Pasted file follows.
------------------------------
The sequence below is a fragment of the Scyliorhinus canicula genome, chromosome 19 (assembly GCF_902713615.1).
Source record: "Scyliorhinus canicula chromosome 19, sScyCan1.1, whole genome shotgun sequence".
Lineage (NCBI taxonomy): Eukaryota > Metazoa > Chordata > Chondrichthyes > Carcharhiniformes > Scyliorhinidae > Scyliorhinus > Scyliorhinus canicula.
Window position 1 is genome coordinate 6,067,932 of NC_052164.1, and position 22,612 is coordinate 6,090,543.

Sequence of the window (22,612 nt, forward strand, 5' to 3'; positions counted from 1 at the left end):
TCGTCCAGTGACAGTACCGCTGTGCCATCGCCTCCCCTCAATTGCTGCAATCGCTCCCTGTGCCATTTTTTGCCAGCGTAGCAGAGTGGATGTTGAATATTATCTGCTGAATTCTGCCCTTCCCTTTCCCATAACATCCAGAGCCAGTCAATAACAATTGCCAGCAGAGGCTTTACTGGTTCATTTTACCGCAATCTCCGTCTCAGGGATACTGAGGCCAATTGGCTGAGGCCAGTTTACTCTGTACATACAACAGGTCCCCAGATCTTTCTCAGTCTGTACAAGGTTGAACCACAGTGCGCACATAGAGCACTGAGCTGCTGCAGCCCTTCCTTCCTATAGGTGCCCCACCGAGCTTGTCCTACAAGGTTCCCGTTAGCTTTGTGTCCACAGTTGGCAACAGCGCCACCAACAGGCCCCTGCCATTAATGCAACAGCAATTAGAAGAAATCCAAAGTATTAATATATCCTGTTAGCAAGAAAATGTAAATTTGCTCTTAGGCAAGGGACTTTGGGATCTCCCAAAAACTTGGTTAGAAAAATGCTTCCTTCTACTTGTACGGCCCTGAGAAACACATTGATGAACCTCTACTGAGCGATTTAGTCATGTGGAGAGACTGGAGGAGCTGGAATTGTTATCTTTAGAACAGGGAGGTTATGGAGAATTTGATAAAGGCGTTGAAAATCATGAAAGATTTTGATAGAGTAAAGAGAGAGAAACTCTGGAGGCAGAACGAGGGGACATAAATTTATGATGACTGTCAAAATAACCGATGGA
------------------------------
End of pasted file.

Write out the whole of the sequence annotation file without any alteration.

The sequence below is a fragment of the Scyliorhinus canicula genome, chromosome 19 (assembly GCF_902713615.1).
Source record: "Scyliorhinus canicula chromosome 19, sScyCan1.1, whole genome shotgun sequence".
Lineage (NCBI taxonomy): Eukaryota > Metazoa > Chordata > Chondrichthyes > Carcharhiniformes > Scyliorhinidae > Scyliorhinus > Scyliorhinus canicula.
Window position 1 is genome coordinate 6,067,932 of NC_052164.1, and position 22,612 is coordinate 6,090,543.

Sequence of the window (22,612 nt, forward strand, 5' to 3'; positions counted from 1 at the left end):
TCGTCCAGTGACAGTACCGCTGTGCCATCGCCTCCCCTCAATTGCTGCAATCGCTCCCTGTGCCATTTTTTGCCAGCGTAGCAGAGTGGATGTTGAATATTATCTGCTGAATTCTGCCCTTCCCTTTCCCATAACATCCAGAGCCAGTCAATAACAATTGCCAGCAGAGGCTTTACTGGTTCATTTTACCGCAATCTCCGTCTCAGGGATACTGAGGCCAATTGGCTGAGGCCAGTTTACTCTGTACATACAACAGGTCCCCAGATCTTTCTCAGTCTGTACAAGGTTGAACCACAGTGCGCACATAGAGCACTGAGCTGCTGCAGCCCTTCCTTCCTATAGGTGCCCCACCGAGCTTGTCCTACAAGGTTCCCGTTAGCTTTGTGTCCACAGTTGGCAACAGCGCCACCAACAGGCCCCTGCCATTAATGCAACAGCAATTAGAAGAAATCCAAAGTATTAATATATCCTGTTAGCAAGAAAATGTAAATTTGCTCTTAGGCAAGGGACTTTGGGATCTCCCAAAAACTTGGTTAGAAAAATGCTTCCTTCTACTTGTACGGCCCTGAGAAACACATTGATGAACCTCTACTGAGCGATTTAGTCATGTGGAGAGACTGGAGGAGCTGGAATTGTTATCTTTAGAACAGGGAGGTTATGGAGAATTTGATAAAGGCGTTGAAAATCATGAAAGATTTTGATAGAGTAAAGAGAGAGAAACTCTGGAGGCAGAACGAGGGGACATAAATTTATGATGACTGTCAAAATAACCGATGGA